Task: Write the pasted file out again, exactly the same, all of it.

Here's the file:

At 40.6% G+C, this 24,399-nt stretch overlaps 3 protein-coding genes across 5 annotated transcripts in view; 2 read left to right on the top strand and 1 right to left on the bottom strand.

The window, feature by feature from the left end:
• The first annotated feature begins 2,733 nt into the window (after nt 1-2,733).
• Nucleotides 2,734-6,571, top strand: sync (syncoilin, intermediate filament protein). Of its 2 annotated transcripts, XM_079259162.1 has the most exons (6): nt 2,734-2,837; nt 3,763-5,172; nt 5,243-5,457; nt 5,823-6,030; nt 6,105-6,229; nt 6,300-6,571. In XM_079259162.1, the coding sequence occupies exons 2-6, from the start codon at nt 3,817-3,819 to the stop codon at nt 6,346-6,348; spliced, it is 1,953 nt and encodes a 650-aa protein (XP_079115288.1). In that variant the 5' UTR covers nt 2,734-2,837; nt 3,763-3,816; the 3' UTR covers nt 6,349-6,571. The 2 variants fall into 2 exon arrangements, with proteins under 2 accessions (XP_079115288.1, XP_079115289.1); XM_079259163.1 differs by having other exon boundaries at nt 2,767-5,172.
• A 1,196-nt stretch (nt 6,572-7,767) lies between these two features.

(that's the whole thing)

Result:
At 40.6% G+C, this 24,399-nt stretch overlaps 3 protein-coding genes across 5 annotated transcripts in view; 2 read left to right on the top strand and 1 right to left on the bottom strand.

The window, feature by feature from the left end:
• The first annotated feature begins 2,733 nt into the window (after nt 1-2,733).
• Nucleotides 2,734-6,571, top strand: sync (syncoilin, intermediate filament protein). Of its 2 annotated transcripts, XM_079259162.1 has the most exons (6): nt 2,734-2,837; nt 3,763-5,172; nt 5,243-5,457; nt 5,823-6,030; nt 6,105-6,229; nt 6,300-6,571. In XM_079259162.1, the coding sequence occupies exons 2-6, from the start codon at nt 3,817-3,819 to the stop codon at nt 6,346-6,348; spliced, it is 1,953 nt and encodes a 650-aa protein (XP_079115288.1). In that variant the 5' UTR covers nt 2,734-2,837; nt 3,763-3,816; the 3' UTR covers nt 6,349-6,571. The 2 variants fall into 2 exon arrangements, with proteins under 2 accessions (XP_079115288.1, XP_079115289.1); XM_079259163.1 differs by having other exon boundaries at nt 2,767-5,172.
• A 1,196-nt stretch (nt 6,572-7,767) lies between these two features.